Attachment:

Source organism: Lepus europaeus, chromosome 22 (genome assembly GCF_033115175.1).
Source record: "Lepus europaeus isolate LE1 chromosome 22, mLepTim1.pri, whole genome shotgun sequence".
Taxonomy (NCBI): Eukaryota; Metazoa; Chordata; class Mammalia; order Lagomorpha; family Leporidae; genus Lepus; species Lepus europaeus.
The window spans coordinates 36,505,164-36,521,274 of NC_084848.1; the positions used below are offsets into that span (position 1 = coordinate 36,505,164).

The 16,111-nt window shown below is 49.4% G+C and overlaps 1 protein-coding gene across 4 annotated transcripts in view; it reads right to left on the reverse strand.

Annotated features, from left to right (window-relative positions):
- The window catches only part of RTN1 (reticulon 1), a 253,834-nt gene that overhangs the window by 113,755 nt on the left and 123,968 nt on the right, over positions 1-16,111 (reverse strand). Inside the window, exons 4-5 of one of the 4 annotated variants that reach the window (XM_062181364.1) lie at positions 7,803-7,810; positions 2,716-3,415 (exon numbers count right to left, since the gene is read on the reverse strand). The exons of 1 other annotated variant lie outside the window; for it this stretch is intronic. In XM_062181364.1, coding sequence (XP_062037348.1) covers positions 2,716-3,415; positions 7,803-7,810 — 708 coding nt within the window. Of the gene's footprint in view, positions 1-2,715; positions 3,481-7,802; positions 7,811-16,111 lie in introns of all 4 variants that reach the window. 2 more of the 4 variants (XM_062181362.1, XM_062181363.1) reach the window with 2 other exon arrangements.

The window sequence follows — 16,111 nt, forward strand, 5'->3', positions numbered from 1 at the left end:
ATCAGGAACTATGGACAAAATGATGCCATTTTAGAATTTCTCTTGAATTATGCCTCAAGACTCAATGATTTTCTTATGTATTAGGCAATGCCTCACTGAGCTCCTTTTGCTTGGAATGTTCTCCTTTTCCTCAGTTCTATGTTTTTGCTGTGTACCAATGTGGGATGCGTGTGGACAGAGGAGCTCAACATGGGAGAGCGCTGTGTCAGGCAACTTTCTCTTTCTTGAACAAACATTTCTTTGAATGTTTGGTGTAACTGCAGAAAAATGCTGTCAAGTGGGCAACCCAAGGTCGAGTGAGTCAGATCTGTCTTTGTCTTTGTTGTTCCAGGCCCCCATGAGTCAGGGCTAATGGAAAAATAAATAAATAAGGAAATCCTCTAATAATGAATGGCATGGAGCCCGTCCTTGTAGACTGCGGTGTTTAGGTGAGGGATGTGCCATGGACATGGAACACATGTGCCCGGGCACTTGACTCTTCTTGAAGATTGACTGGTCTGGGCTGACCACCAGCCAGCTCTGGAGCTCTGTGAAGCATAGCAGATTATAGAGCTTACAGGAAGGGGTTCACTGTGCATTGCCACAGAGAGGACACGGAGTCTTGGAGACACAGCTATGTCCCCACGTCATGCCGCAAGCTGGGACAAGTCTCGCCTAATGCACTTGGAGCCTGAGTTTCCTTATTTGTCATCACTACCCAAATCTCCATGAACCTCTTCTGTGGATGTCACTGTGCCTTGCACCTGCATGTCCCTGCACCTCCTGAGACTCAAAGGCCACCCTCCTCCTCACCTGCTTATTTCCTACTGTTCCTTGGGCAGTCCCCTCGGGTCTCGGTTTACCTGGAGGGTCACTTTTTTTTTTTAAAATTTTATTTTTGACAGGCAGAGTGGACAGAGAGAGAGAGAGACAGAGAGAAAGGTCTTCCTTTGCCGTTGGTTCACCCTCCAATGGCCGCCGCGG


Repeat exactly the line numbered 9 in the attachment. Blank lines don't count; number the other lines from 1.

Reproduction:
ATCAGGAACTATGGACAAAATGATGCCATTTTAGAATTTCTCTTGAATTATGCCTCAAGACTCAATGATTTTCTTATGTATTAGGCAATGCCTCACTGAGCTCCTTTTGCTTGGAATGTTCTCCTTTTCCTCAGTTCTATGTTTTTGCTGTGTACCAATGTGGGATGCGTGTGGACAGAGGAGCTCAACATGGGAGAGCGCTGTGTCAGGCAACTTTCTCTTTCTTGAACAAACATTTCTTTGAATGTTTGGTGTAACTGCAGAAAAATGCTGTCAAGTGGGCAACCCAAGGTCGAGTGAGTCAGATCTGTCTTTGTCTTTGTTGTTCCAGGCCCCCATGAGTCAGGGCTAATGGAAAAATAAATAAATAAGGAAATCCTCTAATAATGAATGGCATGGAGCCCGTCCTTGTAGACTGCGGTGTTTAGGTGAGGGATGTGCCATGGACATGGAACACATGTGCCCGGGCACTTGACTCTTCTTGAAGATTGACTGGTCTGGGCTGACCACCAGCCAGCTCTGGAGCTCTGTGAAGCATAGCAGATTATAGAGCTTACAGGAAGGGGTTCACTGTGCATTGCCACAGAGAGGACACGGAGTCTTGGAGACACAGCTATGTCCCCACGTCATGCCGCAAGCTGGGACAAGTCTCGCCTAATGCACTTGGAGCCTGAGTTTCCTTATTTGTCATCACTACCCAAATCTCCATGAACCTCTTCTGTGGATGTCACTGTGCCTTGCACCTGCATGTCCCTGCACCTCCTGAGACTCAAAGGCCACCCTCCTCCTCACCTGCTTATTTCCTACTGTTCCTTGGGCAGTCCCCTCGGGTCTCGGTTTACCTGGAGGGTCACTTTTTTTTTTTAAAATTTTATTTTTGACAGGCAGAGTGGACAGAGAGAGAGAGAGACAGAGAGAAAGGTCTTCCTTTGCCGTTGGTTCACCCTCCAATGGCCGCCGCGG